The specific symptoms of poetic power elucidated in a critical analysis of Shakespeare's VENUS AND ADONIS, and RAPE of LUCRECE.
In the application of these principles to purposes of practical criticism, as employed in the appraisement of works more or less imperfect, I have endeavoured to discover what the qualities in a poem are, which may be deemed promises and specific symptoms of poetic power, as distinguished from general talent determined to poetic composition by accidental motives, by an act of the will, rather than by the inspiration of a genial and productive nature. In this investigation, I could not, I thought, do better, than keep before me the earliest work of the greatest genius, that perhaps human nature has yet produced, our myriad-minded  Shakespeare. I mean the VENUS AND ADONIS, and the LUCRECE; works which give at once strong promises of the strength, and yet obvious proofs of the immaturity, of his genius. From these I abstracted the following marks, as characteristics of original poetic genius in general.
1. In the VENUS AND ADONIS, the first and most obvious excellence is the perfect sweetness of the versification; its adaptation to the subject; and the power displayed in varying the march of the words without passing into a loftier and more majestic rhythm than was demanded by the thoughts, or permitted by the propriety of preserving a sense of melody predominant. The delight in richness and sweetness of sound, even to a faulty excess, if it be evidently original, and not the result of an easily imitable mechanism, I regard as a highly favourable promise in the compositions of a young man. The man that hath not music in his soul can indeed never be a genuine poet. Imagery,—(even taken from nature, much more when transplanted from books, as travels, voyages, and works of natural history),—affecting incidents, just thoughts, interesting personal or domestic feelings, and with these the art of their combination or intertexture in the form of a poem,—may all by incessant effort be acquired as a trade, by a man of talent and much reading, who, as I once before observed, has mistaken an intense desire of poetic reputation for a natural poetic genius; the love of the arbitrary end for a possession of the peculiar means. But the sense of musical delight, with the power of producing it, is a gift of imagination; and this together with the power of reducing multitude into unity of effect, and modifying a series of thoughts by some one predominant thought or feeling, may be cultivated and improved, but can never be learned. It is in these that "poeta nascitur non fit."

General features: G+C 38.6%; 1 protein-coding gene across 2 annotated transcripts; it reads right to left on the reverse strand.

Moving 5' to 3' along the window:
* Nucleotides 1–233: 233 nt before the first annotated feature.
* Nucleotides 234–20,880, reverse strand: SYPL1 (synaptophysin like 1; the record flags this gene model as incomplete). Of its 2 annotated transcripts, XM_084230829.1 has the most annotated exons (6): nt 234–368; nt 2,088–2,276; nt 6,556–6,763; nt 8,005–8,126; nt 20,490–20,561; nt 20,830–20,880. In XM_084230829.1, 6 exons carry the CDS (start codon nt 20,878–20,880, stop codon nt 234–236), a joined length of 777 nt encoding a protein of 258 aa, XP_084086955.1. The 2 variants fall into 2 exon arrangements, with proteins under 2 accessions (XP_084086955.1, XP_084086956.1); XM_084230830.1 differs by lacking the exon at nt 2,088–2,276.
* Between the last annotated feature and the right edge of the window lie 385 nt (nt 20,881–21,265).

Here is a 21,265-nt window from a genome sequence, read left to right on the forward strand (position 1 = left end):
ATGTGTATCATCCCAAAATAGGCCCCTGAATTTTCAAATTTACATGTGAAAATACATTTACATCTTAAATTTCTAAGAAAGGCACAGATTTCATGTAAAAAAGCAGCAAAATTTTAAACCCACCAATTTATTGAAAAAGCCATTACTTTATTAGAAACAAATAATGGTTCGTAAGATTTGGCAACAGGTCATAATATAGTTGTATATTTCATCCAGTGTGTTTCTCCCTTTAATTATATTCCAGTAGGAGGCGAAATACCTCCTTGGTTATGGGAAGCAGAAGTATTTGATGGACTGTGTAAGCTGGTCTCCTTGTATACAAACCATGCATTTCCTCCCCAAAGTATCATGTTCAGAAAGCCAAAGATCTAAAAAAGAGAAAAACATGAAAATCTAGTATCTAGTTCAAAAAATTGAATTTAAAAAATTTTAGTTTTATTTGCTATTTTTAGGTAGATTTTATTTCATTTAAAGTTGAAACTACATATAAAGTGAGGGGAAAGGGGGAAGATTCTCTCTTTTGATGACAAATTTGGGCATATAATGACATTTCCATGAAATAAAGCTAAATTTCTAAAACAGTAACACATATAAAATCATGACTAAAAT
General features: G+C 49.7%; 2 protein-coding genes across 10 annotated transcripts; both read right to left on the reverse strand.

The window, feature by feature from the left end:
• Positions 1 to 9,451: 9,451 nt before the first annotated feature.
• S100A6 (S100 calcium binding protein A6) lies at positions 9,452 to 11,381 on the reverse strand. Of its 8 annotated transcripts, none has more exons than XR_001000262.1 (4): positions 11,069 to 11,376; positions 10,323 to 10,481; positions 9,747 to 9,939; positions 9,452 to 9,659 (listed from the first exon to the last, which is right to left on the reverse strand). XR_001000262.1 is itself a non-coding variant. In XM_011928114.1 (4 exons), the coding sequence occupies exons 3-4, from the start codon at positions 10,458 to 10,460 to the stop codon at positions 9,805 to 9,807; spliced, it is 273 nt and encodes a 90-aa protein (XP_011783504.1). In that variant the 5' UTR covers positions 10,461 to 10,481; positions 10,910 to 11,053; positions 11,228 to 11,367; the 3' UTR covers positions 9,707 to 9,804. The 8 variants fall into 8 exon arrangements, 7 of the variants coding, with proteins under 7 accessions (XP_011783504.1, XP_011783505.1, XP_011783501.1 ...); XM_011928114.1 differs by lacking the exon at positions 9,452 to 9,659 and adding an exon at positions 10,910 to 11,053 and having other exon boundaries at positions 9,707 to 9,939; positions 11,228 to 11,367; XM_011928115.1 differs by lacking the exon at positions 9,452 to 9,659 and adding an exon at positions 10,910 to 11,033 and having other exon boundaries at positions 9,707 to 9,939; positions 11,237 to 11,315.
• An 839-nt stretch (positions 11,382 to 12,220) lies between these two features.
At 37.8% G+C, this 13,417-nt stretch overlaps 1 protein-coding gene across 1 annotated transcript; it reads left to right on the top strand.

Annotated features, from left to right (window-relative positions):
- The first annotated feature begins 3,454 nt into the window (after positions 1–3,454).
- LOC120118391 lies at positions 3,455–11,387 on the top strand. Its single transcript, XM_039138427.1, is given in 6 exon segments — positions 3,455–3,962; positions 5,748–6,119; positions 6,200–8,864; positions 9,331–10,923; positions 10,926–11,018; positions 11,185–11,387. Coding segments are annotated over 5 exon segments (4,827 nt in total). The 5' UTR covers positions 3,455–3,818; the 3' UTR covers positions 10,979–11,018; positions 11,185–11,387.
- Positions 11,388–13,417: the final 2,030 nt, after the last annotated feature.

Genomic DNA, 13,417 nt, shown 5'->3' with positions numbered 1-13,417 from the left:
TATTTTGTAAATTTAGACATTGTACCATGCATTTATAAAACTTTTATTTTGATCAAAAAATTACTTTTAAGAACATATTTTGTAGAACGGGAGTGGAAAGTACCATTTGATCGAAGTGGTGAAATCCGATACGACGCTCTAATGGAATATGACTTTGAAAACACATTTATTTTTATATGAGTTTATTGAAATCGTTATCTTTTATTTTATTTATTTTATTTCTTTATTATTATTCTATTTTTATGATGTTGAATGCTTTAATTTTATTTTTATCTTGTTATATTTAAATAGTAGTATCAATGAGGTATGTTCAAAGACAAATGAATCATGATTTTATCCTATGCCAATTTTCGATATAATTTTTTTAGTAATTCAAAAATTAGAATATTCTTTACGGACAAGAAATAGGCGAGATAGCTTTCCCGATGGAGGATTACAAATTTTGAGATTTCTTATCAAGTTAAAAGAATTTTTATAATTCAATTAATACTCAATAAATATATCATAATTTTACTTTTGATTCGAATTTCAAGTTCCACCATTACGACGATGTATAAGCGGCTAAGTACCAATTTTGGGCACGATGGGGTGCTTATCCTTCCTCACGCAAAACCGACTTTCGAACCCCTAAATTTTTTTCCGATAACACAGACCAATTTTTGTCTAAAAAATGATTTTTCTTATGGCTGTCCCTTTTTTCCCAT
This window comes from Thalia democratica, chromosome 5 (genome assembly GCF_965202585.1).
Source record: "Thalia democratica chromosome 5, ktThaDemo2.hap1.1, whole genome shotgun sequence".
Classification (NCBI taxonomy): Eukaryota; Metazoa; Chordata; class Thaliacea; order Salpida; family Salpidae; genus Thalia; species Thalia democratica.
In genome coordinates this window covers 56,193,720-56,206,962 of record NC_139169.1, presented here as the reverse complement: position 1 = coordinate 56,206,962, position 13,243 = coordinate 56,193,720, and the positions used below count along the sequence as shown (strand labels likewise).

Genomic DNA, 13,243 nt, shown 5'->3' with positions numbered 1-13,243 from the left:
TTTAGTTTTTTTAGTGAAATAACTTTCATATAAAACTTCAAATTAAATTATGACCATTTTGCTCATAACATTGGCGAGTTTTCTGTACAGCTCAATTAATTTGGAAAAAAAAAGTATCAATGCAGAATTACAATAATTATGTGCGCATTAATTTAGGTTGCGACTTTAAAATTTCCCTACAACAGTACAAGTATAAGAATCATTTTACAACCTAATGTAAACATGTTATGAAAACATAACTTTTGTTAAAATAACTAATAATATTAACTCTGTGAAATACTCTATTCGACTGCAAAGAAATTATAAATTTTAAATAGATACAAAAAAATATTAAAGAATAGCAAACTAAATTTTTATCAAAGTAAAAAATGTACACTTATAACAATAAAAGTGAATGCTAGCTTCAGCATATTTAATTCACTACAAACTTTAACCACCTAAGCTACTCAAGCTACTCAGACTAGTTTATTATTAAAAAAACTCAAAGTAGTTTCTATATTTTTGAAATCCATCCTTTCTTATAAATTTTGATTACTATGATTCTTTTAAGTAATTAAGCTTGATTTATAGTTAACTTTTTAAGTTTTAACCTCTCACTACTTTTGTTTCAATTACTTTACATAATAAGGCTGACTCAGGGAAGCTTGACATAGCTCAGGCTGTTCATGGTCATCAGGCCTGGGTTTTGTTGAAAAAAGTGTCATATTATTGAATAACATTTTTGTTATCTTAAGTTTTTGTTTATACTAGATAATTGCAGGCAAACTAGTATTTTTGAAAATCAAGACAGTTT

2. A second promise of genius is the choice of subjects very remote from the private interests and circumstances of the writer himself. At least I have found, that where the subject is taken immediately from the author's personal sensations and experiences, the excellence of a particular poem is but an equivocal mark, and often a fallacious pledge, of genuine poetic power. We may perhaps remember the tale of the statuary, who had acquired considerable reputation for the legs of his goddesses, though the rest of the statue accorded but indifferently with ideal beauty; till his wife, elated by her husband's praises, modestly acknowledged that she had been his constant model. In the VENUS AND ADONIS this proof of poetic power exists even to excess. It is throughout as if a superior spirit more intuitive, more intimately conscious, even than the characters themselves, not only of every outward look and act, but of the flux and reflux of the mind in all its subtlest thoughts and feelings, were placing the whole before our view; himself meanwhile unparticipating in the passions, and actuated only by that pleasurable excitement, which had resulted from the energetic fervour of his own spirit in so vividly exhibiting what it had so accurately and profoundly contemplated. I think, I should have conjectured from these poems, that even then the great instinct, which impelled the poet to the drama, was secretly working in him, prompting him—by a series and never broken chain of imagery, always vivid and, because unbroken, often minute; by the highest effort of the picturesque in words, of which words are capable, higher perhaps than was ever realized by any other poet, even Dante not excepted; to provide a substitute for that visual language, that constant intervention and running comment by tone, look and gesture, which in his dramatic works he was entitled to expect from the players. His Venus and Adonis seem at once the characters themselves, and the whole representation of those characters by the most consummate actors. You seem to be told nothing, but to see and hear everything. Hence it is, from the perpetual activity of attention required on the part of the reader; from the rapid flow, the quick change, and the playful nature of the thoughts and images; and above all from the alienation, and, if I may hazard such an expression, the utter aloofness of the poet's own feelings, from those of which he is at once the painter and the analyst; that though the very subject cannot but detract from the pleasure of a delicate mind, yet never was poem less dangerous on a moral account. Instead of doing as Ariosto, and as, still more offensively, Wieland has done, instead of degrading and deforming passion into appetite, the trials of love into the struggles of concupiscence; Shakespeare has here represented the animal impulse itself, so as to preclude all sympathy with it, by dissipating the reader's notice among the thousand outward images, and now beautiful, now fanciful circumstances, which form its dresses and its scenery; or by diverting our attention from the main subject by those frequent witty or profound reflections, which the poet's ever active mind has deduced from, or connected with, the imagery and the incidents. The reader is forced into too much action to sympathize with the merely passive of our nature. As little can a mind thus roused and awakened be brooded on by mean and indistinct emotion, as the low, lazy mist can creep upon the surface of a lake, while a strong gale is driving it onward in waves and billows.